them one could see pregnancies, sicknesses or hunger and lack of
proper dress.
Getting into the villages I see the aged with almost ni bkankets,
food, clothing and at times threatening houses.
Young children with no schools to go to.
We all know there are Ngis and givernment ministries and departments
which are putting more effort on each one of these in some areas even
close to us. I am sure you know Africa better than I di that is why I
decided to write you in your capacity as a development minded guru!
I know that I am writing too much more than one could expect at
times. But I have heard that sharing burdens always gives relief.
May God bless you and your team.
With love from Malawi.

Who imagines that such people can buy 'good' drugs?
Anamed is providing Aa plants free to those that really need them?
As for 'resistance' what signs are there that Aa plants have ever given it during 2000+ years of use.
No-one here seems to want to mention the resistance to ACTs now found all over Asia!

Graham K

Submitted by Kate Dieringer (not verified) on

Dear Graham,

To quote Duncan Green,

"To imply it is not worth trying to provide the best and most rigorous evidence to those who need to make difficult decisions because they will have other influences as well is like saying to someone going for a walk in dangerous mountains that they do not need a map because there will be many other factors that will determine where they go"..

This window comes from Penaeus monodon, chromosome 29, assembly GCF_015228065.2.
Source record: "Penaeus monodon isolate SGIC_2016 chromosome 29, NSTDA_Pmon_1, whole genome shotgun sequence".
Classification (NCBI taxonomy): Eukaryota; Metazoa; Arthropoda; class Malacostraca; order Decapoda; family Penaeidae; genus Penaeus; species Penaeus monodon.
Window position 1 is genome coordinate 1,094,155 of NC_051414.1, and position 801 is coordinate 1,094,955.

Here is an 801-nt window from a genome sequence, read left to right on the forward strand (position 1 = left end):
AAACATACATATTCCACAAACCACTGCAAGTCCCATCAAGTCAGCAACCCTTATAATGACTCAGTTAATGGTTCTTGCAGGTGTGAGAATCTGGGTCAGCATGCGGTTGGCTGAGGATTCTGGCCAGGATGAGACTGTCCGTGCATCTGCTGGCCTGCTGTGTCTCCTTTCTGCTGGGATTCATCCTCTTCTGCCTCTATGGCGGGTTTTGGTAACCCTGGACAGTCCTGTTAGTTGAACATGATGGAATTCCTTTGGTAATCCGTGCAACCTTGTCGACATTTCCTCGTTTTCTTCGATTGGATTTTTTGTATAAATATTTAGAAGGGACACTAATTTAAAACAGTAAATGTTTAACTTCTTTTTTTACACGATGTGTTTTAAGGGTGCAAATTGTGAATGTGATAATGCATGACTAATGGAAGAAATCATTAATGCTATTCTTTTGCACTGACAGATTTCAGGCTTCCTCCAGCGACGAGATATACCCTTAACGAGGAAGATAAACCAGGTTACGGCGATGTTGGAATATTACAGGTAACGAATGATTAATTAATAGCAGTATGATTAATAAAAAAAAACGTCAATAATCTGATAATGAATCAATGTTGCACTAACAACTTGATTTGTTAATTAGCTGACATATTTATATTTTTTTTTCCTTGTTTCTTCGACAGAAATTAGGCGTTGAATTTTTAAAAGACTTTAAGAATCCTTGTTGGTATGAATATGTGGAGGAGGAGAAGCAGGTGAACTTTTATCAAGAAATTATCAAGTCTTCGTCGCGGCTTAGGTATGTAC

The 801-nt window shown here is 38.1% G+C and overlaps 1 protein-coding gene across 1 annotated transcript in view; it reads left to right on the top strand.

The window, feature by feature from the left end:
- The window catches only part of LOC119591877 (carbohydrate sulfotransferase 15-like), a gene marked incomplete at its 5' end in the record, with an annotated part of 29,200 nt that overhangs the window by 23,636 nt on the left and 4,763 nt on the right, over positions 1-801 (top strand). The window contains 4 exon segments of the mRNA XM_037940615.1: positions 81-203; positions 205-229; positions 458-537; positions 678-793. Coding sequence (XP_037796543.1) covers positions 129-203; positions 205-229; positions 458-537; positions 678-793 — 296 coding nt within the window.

Because people are entrenched in poverty does not mean that they as humans deserve access to second tier, unsubstantiated health services and commodities. It is the XX large T shirt conundrum but on a more dire scale. People deserve evidenced base medical services, end point.

With respect and solidarity,

Submitted by Pamela Weathers (not verified) on

I draw your attention to the developing series of reports and reviews showing that oral consumption of the dried leaves of Artemisia annua is safe and effective against malaria. Google Weathers, Elfawal, Rich, etc. More documentation is forthcoming. Three points: 1. Resistance readily evolves against single drugs. The plant contains many antimalarial compounds of varying degrees and thus highly unlikely to evoke resistance. 2. Random distribution of the plant for consumption as a tea may prove useful as a prophylactic, but unlike dried leaf consumption, the dose for therapy cannot be controlled and should be discouraged. 3. Unless the Anamed plants are clonally propagated, the subsequent generations of A. annua may not yield the high level of artemisinin found in the parent plants being so distributed.

Submitted by Roger Samson (not verified) on